Hotel Palenque is a / artwork by U.S. artist Robert Smithson ( ). Initially existing as a series of 31 color transparency. Hotel Palenque, a slideshow of Robert Smithson’s photographs, reveals an unfinished hotel on the Mayan architectural site of Palenque, in Hotel Palenque: Robert Smithson: Books –
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A dance of immense plants with excentric shapes and colors and a incredible concentration of animals that made sounds of all kinds, day and night. This page was last edited on 10 Novemberat And this looks like a threshold, but beyond there is nothing to step into, no door and no house. The architecture is as vegetal as the plants are architectural. On the level solely of its images, Hotel Palenque can certainly be aligned to these concerns, but as Guglielmo Bargellesi-Severi and others have noted, Smithson’s work is characterized by a sophisticated awareness of “the relationship of territory and the viewing site”  – initially explored in the sculptural relationship of site and nonsite, and evident in Hotel Palenque in his appropriation of the format and conventions of the slide lecture to leverage significant new layers of meaning from his imagery.
The architectural mass of the ancient Mayan ruins for which Palenque is famous was all but ignored: Once again I had found myself in the footsteps of Smithson. Before leaving, Millar deposited the roll of film in one of the hotel’s safety deposit boxes and later exhibited the key, alongside the receipt for the box, as part of the exhibition ‘Sleeper,’ in Edinburgh in There were people there who worshiped the snake and, in a sense, this place is built in a kind of intertwining snaking way.
Some accomodate permanent residents who are mostly archeologists working on the nearby archeological site. While the building process is still running on one side, the building is already decaying on the other side – until the whole process of renewal and rebuilding starts over again. Hotel Palenque by Robert Smithson. While in Mexico, the party stayed at the Hotel Palenque, a partially constructed cinder-block hotel building in the town of Palenque, aimed at travelers and tourists visiting the nearby Mayan ruins.
These days people are talking a lot about sustainability. This dissolution of mental and topographic categories should not be seen as a merely nihilistic gesture, however, but perhaps one arising from the artist’s late’s milieu “more stoned than stentorian”, Wakefield observes of Smithson’s lecture style  and the transformative possibilities of altered perception.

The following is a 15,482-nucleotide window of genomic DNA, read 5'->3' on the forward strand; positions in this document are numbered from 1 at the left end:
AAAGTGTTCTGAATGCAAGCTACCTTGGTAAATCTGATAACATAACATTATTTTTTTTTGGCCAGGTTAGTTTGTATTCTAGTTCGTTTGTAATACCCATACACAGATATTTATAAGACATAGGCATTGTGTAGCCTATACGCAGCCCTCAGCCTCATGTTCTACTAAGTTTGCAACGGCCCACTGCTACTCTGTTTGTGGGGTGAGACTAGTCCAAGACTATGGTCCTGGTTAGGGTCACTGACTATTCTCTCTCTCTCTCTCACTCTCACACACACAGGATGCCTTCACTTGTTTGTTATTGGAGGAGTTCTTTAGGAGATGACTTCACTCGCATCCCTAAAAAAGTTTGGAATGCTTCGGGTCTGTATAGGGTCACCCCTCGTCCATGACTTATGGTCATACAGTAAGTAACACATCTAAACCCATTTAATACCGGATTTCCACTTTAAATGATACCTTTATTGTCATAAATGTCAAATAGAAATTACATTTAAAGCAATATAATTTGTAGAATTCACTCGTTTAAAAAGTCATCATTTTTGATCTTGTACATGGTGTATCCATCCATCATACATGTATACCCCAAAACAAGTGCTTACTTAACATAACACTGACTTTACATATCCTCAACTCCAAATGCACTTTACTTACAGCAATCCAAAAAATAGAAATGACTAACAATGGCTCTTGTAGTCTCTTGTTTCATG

The simplicity and elegance of this structure with one roofed floor is striking. Who had the idea for this floor painting? Smithson’s interest in the semi-ruined state of the hotel has been related to his broader concern with entropic disintegration, and his focus on peripheral sites such as quarries and industrial infrastructure, evidenced in works such as the photo essay “A Tour of the Monuments of Passaic, NJ” in which the artist first coined the term ‘ruins in reverse.
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One might say a “de-architecturing” takes place The importance of Hotel Palenque is generally related to Smithson’s ongoing concern with processes of entropyand his overarching project to recontextualize cultural or man-made elements within expanded, sometimes geological, timescales. I think that is a great concept.
Robert Smithson’s Hotel Palenque
In appropriating the Hotel as artwork, Smithson enacts gobert perceptual shift, somewhat similar to his elevation of the industrial fixtures of New Jersey to the status of ‘Monuments’. And what about all those empty dirty pools? Now, we are here right now, creating a new perspective, because something else was not sustainable, and its ruins give space to us.
Ohtel probably makes way more sense to replace the concept of sustainability with biodegradability. Views Read Edit View history. On one of my walks through the forest, I suddenly remembered something about Robert Smithson and Palenque.
Cheating gravity, Smithson gently mocked the flat-earth school of exegesis. To me that means to cultivate a little surrogate for our lost paradise in the reality of civilisation. When you past the peak of a certain existence, give space for the new!
Mexico proofed to be a great ground for those kinds of studies. The term is being applied to all kind of things, product, organisms, ideas, whatsoever. Machines like dinosaurs must return to dust or rust.
The concept of work is simply less important here and the concept of economic growth continues to be rather a colonist one. Agriculture has to produce more than you can eat right away.
And so we too might surmise that the mortar of some unbuilt future is also the dust of an equally distant past, but in the end, and perhaps most satisfyingly, it is just a pile of cement-there to be dug for its cementness. Smithsons original presentation can be seen on ubuweb. smithxon
Robert Smithson’s Hotel Palenque | Harrell Fletcher
The calender of the Mayas was round, and it made a revolution double meaning! However, de la Barra has since visited the hotel again: I shot a little video of the guy who was just painting over the hotel sign in this very moment.
These images were reproduced as part of the artist’s essay “Incidents of Mirror Travel in the Yucatan”, in the September edition of Artforum Magazine. Smithson’s ‘Hotel Palenque’ “, greg.